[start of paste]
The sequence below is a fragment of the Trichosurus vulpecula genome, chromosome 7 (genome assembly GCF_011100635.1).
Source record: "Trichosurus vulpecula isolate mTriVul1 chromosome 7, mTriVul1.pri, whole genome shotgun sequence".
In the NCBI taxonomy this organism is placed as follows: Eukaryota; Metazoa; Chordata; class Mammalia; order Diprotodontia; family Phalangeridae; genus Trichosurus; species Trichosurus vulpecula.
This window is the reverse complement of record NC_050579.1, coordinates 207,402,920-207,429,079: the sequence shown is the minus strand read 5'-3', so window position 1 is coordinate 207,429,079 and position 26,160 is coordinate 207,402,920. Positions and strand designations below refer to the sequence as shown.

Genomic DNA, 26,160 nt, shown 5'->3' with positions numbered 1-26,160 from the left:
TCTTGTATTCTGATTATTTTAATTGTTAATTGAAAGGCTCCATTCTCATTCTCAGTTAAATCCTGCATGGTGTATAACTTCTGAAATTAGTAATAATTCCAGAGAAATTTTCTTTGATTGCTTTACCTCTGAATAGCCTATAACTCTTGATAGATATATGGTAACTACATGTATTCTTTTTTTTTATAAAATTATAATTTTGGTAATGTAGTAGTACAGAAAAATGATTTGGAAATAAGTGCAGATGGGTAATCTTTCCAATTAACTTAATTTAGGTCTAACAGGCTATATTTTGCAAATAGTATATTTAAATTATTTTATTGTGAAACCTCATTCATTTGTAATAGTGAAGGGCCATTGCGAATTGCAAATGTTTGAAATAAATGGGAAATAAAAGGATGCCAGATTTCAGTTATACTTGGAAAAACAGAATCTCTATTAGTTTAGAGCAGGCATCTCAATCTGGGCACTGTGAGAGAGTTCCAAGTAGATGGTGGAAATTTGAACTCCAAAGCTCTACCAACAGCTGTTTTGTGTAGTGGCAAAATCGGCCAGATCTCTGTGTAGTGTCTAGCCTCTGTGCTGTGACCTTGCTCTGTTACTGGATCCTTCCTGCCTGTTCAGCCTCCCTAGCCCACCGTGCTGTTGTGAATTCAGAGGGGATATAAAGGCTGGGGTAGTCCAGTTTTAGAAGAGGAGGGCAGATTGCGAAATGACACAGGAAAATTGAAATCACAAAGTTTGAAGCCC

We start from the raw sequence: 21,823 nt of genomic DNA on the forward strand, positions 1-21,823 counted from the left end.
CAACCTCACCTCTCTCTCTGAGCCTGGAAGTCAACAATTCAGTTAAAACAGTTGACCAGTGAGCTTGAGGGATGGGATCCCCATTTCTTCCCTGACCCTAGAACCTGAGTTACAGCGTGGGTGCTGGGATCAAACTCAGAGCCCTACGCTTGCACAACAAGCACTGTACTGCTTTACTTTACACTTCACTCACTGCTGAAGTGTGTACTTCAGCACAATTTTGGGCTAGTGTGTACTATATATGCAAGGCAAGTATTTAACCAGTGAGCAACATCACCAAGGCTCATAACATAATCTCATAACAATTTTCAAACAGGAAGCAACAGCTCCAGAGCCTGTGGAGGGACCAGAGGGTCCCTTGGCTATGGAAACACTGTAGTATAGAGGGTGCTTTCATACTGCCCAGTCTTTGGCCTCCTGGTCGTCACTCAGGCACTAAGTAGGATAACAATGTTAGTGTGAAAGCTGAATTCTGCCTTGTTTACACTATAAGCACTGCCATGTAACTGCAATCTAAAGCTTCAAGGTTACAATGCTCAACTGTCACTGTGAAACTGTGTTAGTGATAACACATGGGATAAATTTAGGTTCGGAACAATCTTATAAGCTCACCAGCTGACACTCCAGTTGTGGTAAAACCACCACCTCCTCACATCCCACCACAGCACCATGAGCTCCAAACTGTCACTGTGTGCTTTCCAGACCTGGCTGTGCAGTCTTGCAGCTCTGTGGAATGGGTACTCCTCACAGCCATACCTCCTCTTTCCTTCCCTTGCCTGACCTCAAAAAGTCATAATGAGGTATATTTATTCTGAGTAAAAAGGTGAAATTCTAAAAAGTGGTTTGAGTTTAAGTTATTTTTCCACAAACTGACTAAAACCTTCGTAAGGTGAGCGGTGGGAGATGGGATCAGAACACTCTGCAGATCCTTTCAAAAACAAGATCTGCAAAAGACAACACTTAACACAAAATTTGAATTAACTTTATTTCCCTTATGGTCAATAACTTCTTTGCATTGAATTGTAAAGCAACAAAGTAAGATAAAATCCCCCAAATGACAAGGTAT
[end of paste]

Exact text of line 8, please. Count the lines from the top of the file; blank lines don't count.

CAACCTCACCTCTCTCTCTGAGCCTGGAAGTCAACAATTCAGTTAAAACAGTTGACCAGTGAGCTTGAGGGATGGGATCCCCATTTCTTCCCTGACCCTAGAACCTGAGTTACAGCGTGGGTGCTGGGATCAAACTCAGAGCCCTACGCTTGCACAACAAGCACTGTACTGCTTTACTTTACACTTCACTCACTGCTGAAGTGTGTACTTCAGCACAATTTTGGGCTAGTGTGTACTATATATGCAAGGCAAGTATTTAACCAGTGAGCAACATCACCAAGGCTCATAACATAATCTCATAACAATTTTCAAACAGGAAGCAACAGCTCCAGAGCCTGTGGAGGGACCAGAGGGTCCCTTGGCTATGGAAACACTGTAGTATAGAGGGTGCTTTCATACTGCCCAGTCTTTGGCCTCCTGGTCGTCACTCAGGCACTAAGTAGGATAACAATGTTAGTGTGAAAGCTGAATTCTGCCTTGTTTACACTATAAGCACTGCCATGTAACTGCAATCTAAAGCTTCAAGGTTACAATGCTCAACTGTCACTGTGAAACTGTGTTAGTGATAACACATGGGATAAATTTAGGTTCGGAACAATCTTATAAGCTCACCAGCTGACACTCCAGTTGTGGTAAAACCACCACCTCCTCACATCCCACCACAGCACCATGAGCTCCAAACTGTCACTGTGTGCTTTCCAGACCTGGCTGTGCAGTCTTGCAGCTCTGTGGAATGGGTACTCCTCACAGCCATACCTCCTCTTTCCTTCCCTTGCCTGACCTCAAAAAGTCATAATGAGGTATATTTATTCTGAGTAAAAAGGTGAAATTCTAAAAAGTGGTTTGAGTTTAAGTTATTTTTCCACAAACTGACTAAAACCTTCGTAAGGTGAGCGGTGGGAGATGGGATCAGAACACTCTGCAGATCCTTTCAAAAACAAGATCTGCAAAAGACAACACTTAACACAAAATTTGAATTAACTTTATTTCCCTTATGGTCAATAACTTCTTTGCATTGAATTGTAAAGCAACAAAGTAAGATAAAATCCCCCAAATGACAAGGTAT